Their readiness paid off when Patrick’s iTonya spoof provided a GoDaddy shout-out in the middle of the program. The brand saw a huge spike in conversation and sentiment and were ready to respond. If they hadn’t used social listening to understand the impact of the host, and if they hadn’t been prepared with their social war room, they wouldn’t have been able to make the most of that moment for their brand.

3. Visa Give SMB Owners What They Want

For a global brand like Visa, social intelligence is imperative to understanding what’s next in digital payments. But they also focus marketing efforts on smaller segments of their audience – like SMB owners. Searching Twitter bios for terms like “I manage,” “I run,” “I own” they created a customizable database of SMB users.

Using social listening to search their forum profiles and Twitter conversations they learned how this specific segment wants to hear from Visa. Since adopting this strategy, sentiment has grown 50-60% more positive – which means they are accomplishing their goal.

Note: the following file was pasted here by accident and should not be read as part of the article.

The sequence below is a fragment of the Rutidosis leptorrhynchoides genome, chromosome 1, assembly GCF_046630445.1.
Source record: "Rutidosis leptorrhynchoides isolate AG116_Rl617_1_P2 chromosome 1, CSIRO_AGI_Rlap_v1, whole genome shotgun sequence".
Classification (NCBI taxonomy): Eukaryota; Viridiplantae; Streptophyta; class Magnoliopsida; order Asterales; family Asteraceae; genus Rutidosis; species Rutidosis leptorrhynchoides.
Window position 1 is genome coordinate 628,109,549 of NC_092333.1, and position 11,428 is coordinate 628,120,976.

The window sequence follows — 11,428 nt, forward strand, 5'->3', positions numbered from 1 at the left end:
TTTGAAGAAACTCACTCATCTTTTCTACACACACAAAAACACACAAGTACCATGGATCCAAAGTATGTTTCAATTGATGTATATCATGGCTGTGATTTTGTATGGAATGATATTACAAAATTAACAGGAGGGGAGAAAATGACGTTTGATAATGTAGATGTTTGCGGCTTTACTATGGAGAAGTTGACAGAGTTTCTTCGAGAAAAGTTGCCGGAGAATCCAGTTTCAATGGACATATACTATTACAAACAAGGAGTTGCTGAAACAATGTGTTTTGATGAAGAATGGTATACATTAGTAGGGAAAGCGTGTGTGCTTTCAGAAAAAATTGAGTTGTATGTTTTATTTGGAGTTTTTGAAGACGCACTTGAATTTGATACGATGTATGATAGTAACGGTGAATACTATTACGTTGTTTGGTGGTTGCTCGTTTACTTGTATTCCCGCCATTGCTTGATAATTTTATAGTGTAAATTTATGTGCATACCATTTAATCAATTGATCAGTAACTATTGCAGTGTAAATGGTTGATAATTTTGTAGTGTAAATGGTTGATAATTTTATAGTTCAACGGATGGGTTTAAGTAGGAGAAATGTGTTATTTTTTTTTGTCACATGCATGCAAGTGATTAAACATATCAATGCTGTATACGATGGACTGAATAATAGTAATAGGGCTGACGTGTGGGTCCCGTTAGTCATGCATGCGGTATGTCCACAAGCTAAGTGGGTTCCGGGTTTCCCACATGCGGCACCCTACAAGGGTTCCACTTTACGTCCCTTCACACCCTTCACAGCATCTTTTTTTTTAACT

4. Chili’s Is No April Fool

As Kyle Taylor, Founding Partner of Fact & FictionChili’s partner in social – says, “Social is a 24-7-365 storefront.” Knowing this, Chili’s uses social listening to stay on top of issues, trends, channels, content, and what guests care about, and how that overlaps with what they care about as a brand. They’ve enjoyed one of the best aspects of social listening – which is the surprises it offers.

For example, they’d never realized there was a significant number of people going to Chili’s to purchase food to smuggle into movie theaters. Once they learned this, they offered an April Fool’s product announcement: a Chicken Crisper Hoodie, complete with thermal insulated pocket to keep your Chili’s food concealed and warm en route to the theater. Within an hour there were 1500 people offering any price to buy the hoodie for real.